Sunday, June 13, 2010

The Cost of Family and Friends

June traditionally sees all manner of simchas being squeezed into it. It falls between Sefirah and the Three Weeks and it seems like everyone takes advantage of this "happy" time period. It's the month where graduations of all kinds take place. It's a heavily utilized month for engagements and bridal showers and weddings and sheva brochas. Because it's such a big wedding month, years later it's also a month filled with milestone anniversaries. And all that is in addition to births, and briisim, and a sholom zochor or three or four, and bar mitzvahs and bas mitzvahs and just plain birthdays. And yes, there are the sadder moments as well, with funerals and shiva calls and a seudas shloshim and yahrzeit kiddushim. In short, June is a busy month.

I love hearing about good news and simchas among family members and friends. Yes, I love celebrating together with these people. But there are some costs to this celebrating that we somehow push to the side.

First cost? Time and travel. Family and friends live all over the general NYC area and getting to a simcha or a sad occasion is not a matter of walking down the block. These events happen midweek and on weekends and the time settled on for beginning and ending takes into consideration the needs of the person whose occasion it is, not the needs of the guests. We're going to spend hours and hours this month traveling all over the NY/NJ area. Let's not even mention here what this is going to take in gas and tolls and wear and tear on the cars and the drivers.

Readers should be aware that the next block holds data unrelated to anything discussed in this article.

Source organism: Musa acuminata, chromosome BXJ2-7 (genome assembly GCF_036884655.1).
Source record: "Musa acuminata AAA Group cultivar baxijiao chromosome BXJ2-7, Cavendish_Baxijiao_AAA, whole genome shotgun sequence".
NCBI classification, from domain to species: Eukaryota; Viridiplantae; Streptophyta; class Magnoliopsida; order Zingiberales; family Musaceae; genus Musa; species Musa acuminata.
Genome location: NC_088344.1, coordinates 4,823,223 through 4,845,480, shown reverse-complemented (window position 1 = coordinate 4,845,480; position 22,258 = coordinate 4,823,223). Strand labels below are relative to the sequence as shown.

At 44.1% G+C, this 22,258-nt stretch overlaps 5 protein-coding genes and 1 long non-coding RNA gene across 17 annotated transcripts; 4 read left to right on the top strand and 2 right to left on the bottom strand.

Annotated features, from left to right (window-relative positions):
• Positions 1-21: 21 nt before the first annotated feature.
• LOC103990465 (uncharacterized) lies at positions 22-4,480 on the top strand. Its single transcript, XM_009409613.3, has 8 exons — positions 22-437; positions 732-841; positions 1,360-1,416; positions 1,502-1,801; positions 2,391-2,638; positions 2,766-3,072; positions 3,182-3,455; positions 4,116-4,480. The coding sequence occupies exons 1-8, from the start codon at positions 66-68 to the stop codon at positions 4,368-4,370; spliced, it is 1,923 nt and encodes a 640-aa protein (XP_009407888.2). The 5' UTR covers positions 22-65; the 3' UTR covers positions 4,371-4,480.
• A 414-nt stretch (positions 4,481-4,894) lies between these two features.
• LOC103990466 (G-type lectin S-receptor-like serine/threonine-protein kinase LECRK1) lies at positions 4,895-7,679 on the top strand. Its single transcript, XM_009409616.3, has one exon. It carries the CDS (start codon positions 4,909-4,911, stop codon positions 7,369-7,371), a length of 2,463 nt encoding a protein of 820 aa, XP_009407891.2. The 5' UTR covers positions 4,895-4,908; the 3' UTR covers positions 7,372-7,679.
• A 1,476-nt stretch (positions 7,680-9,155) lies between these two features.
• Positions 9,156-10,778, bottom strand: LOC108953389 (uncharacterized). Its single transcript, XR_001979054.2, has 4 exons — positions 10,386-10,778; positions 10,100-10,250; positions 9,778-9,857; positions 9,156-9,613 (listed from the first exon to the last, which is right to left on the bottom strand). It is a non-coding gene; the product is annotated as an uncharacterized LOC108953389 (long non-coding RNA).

Second cost? Downtime. After working a full day most people don't consider it relaxing to have to race home, change clothes and spend 3-5 hours at someone else's table and then have to commute the long distance home. Weekends during the rest of the year can pretty much be counted on for taking care of what you can't take care of during the work week or are for getting in a little relaxation before the work week begins again. Know enough people and you are going to find that June contains NO downtime and lots of exhaustion.